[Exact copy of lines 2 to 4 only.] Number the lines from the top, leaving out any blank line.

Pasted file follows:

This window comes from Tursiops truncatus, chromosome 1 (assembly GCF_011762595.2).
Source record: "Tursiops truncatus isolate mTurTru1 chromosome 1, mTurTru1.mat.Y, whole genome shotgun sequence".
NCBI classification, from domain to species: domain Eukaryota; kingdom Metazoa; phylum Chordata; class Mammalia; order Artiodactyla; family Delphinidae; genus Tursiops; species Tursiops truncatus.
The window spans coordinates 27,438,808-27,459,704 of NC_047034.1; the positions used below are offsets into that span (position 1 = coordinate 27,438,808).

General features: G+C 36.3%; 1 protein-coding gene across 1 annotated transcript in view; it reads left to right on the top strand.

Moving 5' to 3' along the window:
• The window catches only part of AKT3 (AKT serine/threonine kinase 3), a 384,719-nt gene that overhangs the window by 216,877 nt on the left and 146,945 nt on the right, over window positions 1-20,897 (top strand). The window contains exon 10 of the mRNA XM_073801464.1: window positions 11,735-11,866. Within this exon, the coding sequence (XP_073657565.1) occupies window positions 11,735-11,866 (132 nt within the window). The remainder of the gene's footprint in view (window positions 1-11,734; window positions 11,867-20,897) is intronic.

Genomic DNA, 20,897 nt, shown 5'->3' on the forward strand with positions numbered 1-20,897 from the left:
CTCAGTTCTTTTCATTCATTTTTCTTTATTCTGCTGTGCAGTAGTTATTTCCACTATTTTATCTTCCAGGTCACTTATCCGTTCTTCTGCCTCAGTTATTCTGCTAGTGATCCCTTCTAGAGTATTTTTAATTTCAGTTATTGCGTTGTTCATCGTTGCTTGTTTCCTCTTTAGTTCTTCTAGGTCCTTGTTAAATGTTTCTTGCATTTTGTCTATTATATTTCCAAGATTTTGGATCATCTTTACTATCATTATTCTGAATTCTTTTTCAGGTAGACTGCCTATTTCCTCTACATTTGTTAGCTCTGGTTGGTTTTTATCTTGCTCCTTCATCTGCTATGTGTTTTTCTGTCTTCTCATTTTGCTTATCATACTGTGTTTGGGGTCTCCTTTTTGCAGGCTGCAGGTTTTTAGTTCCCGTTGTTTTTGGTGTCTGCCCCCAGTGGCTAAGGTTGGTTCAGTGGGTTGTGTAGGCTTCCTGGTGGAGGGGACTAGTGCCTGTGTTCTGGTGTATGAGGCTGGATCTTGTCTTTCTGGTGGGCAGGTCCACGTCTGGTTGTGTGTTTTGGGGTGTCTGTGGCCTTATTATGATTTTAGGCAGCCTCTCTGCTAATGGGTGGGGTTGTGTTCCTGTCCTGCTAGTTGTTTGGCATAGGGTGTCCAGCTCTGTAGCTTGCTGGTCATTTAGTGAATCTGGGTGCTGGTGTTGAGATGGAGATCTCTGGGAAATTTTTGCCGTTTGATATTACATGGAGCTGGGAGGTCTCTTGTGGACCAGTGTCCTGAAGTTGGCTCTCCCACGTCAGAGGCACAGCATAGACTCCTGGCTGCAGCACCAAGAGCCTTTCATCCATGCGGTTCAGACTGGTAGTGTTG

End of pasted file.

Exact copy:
Source record: "Tursiops truncatus isolate mTurTru1 chromosome 1, mTurTru1.mat.Y, whole genome shotgun sequence".
NCBI classification, from domain to species: domain Eukaryota; kingdom Metazoa; phylum Chordata; class Mammalia; order Artiodactyla; family Delphinidae; genus Tursiops; species Tursiops truncatus.
The window spans coordinates 27,438,808-27,459,704 of NC_047034.1; the positions used below are offsets into that span (position 1 = coordinate 27,438,808).